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Interview on QCon: BDD, Cucumber and Hexagonal Architectures

I was interviewed recently by QCon’s Peter Bell about various subjects dear to my heart: BDD, Cucumber, Relish and hexagonal architectures.

Click here to watch the video

Agile / Lean Software Development
Hexagonal Rails

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A vision for Cucumber 2.0

At last month’s CukeUp conference, I held a panel discussion between Aslak Hellesoy, Julien Biezemans, Oriol Gual and Jonas Nicklas. I chose these panelists because each of them has written a variation on the original Ruby Cucumber, and I wanted to try to pull these ideas together into a vision for Cucumber 2.0.

This post is a record of that conversation.

Why do we need a new Cucumber?

The current version of Cucumber has been around since 2008, and as Jonas has previously explained the code isn’t much fun to hack on. It’s quite bloated with features, some of which were added as experiments and maybe aren’t used by most users. Carrying this cruft around is holding us back from adding new features that we do want.

Also, the current mechanism for mapping from steps to Ruby code is pretty basic, and doesn’t really encourage the good practices we’ve learned as a community about organising your test code.

What is your vision?

I asked each of the participants what they’d learned from their fork of Cucumber, and what they’d like to see in a new version of Cucumber.

Aslak made three points:

  • It should be possible to use Cucumber as a library, so that other tools can be built on top of it as well as the command-line interface.
  • The way steps are defined in Cucumber-JVM, by simply annotating existing methods, allows you to focus on keeping your test code well organised. We should steal this idea for Cucumber-Ruby.
  • There should be a collaborative web UI for writing Cucumber scenarios with non-technical stakeholders.

Julien added:

  • Integrating the Cucumber-HTML project, which is essentially a web-based client for Cucumber, would be awesome.
  • It would be nice to use the Cucumber-TCK, which is growing into a standard set of specs for any Cucumber implementation.
  • He hasn’t implemented calling steps from step defs in Cucumber-JS, and he’s not sure he wants to.
  • Parallel execution – can we make this possible?

Oriol echoed Aslak’s thoughts about keeping test code better organised: Spinach uses one class per feature, and is generally more object-oriented unlike Cucumber-Ruby’s flat anonymous blocks for step definitions.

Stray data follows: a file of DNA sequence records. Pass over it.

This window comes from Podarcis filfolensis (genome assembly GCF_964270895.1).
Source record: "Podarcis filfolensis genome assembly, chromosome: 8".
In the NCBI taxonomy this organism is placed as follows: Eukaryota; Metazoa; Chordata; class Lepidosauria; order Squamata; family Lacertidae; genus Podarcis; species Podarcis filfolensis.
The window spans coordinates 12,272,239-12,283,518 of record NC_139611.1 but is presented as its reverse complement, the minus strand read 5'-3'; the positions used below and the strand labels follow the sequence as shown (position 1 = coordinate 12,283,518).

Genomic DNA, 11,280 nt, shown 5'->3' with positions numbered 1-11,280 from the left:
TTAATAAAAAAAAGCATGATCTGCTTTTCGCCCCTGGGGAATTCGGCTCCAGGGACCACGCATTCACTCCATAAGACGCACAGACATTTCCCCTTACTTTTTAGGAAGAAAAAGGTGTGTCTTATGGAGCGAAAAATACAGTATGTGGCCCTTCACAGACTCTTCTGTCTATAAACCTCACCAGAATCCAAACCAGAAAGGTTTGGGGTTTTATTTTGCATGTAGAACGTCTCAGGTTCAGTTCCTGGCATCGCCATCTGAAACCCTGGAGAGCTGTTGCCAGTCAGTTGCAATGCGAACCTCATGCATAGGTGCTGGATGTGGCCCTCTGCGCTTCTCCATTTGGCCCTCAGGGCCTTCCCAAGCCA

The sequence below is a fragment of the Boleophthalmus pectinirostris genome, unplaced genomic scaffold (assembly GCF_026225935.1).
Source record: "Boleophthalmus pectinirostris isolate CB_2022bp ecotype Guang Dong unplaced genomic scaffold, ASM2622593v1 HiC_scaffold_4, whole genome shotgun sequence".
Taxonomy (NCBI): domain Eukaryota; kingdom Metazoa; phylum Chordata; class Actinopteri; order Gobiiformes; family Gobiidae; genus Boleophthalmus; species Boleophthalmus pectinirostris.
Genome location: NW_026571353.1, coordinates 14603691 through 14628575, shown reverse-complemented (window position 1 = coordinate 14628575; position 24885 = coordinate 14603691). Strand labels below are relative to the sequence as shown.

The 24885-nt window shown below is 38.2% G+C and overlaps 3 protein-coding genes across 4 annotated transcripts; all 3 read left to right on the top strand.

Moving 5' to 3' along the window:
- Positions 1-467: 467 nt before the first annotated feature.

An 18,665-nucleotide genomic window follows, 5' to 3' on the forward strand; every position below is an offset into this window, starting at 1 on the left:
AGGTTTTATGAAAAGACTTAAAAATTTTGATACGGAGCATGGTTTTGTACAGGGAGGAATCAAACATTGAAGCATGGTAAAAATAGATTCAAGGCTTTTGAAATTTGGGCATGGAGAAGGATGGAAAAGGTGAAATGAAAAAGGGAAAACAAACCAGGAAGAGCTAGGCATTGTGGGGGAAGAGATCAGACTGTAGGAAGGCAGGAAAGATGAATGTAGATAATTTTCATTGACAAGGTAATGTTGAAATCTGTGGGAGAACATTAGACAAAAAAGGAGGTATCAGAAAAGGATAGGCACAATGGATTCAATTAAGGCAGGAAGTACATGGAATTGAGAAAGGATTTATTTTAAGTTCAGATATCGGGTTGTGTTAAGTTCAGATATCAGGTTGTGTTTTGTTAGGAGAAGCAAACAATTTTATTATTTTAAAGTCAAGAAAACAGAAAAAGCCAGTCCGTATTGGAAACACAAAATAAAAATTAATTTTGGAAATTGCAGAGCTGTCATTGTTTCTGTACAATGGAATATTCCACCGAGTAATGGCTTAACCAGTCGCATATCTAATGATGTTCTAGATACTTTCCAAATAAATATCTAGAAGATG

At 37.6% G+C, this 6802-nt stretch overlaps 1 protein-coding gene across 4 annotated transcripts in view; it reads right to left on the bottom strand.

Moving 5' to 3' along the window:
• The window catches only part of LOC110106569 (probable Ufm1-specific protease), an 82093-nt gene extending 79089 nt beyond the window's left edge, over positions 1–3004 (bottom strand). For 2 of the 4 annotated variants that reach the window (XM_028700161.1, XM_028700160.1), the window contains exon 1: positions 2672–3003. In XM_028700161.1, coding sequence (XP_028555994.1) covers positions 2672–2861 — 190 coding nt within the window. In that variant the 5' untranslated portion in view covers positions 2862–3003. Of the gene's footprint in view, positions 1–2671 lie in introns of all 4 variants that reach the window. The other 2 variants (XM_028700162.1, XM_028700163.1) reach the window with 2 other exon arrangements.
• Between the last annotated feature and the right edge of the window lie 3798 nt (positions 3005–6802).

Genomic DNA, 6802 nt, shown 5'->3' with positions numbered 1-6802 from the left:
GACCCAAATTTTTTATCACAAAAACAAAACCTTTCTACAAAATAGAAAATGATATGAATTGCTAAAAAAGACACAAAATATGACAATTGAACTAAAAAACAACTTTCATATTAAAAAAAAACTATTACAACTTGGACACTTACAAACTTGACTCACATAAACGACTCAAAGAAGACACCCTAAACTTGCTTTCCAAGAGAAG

Jonas said his goal for Turnip was mainly simplification:

  • He thinks that the reason some people had started to abandon Cucumber was to do with it being perceived as complex.
  • Jumping from plain english steps to Regexps is jarring, and too big a leap in abstraction. 98% of the time you don’t need regular expressions anyway. Turnip uses the concept of placeholders in strings instead to capture arguments.
  • Using RSpec as the runner for Turnip hasn’t worked out so well.

What features should we remove?

It’s always fun making a ‘not’ list, so we brainstormed the current Cucumber features we’d like to kill in a 2.0 release:

Cucumber: Features to Kill

In case you can’t read my scrawl, here’s that list again:

  • Wire protocol
  • Calling steps from step defs
  • Tables (we’re talking about scenario outlines here)
  • DRB / Spork
  • World having everything mixed in, all the time
  • Cucumber.yml
  • Given / When / Then being regarded as the same by Cucumber

As you can see, we got the audience to come up and vote after the session. It looks like nested steps are living on borrowed time!

My view is that with a well-designed core, many of these features can still exist but as plug-ins, thereby allowing people who need them to continue to use them, but without the maintenance burden on the core team.

So what’s next?

Well, I think I have a pretty clear vision for what Cucumber 2.0 would look like. I’d like to start with a simple core library that has no GUI component at all, but can pass the TCK tests. Then we can start building tools around that core, like a console runner, and a websocket server for running cukes from a javascript browser app. I’m personally really excited about where that last idea could lead.

What I’m short on is time. Would it be crazy to ask if there are any companies who would consider sponsoring this project? I can’t imagine a better way to spend the summer than hacking out a brand new shiny Cucumber!

Update: Thanks for the comments, but I don’t find they make a great medium for discussion so I don’t tend to reply to them. If you’d like to discuss this post, please chip in on these threads on the cukes google group.

Agile / Lean Software Development
Ruby Programming

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Bootstrapd – a conference for self-funded startups

I’ve been trying to bootstrap a product for the last year or so; I’ve also got several friends who are either already doing it, or have recognised that it’s a better way to make a living than consulting / contracting for a daily rate. I want to get everyone together so we can swap ideas and experiences, and inspire each other.

So, together with Steve Tooke of Heavies, I’m organising a conference.

It’s a simple, not-for-profit event, to be held in Edinburgh on Wednesday 27th June. More details here: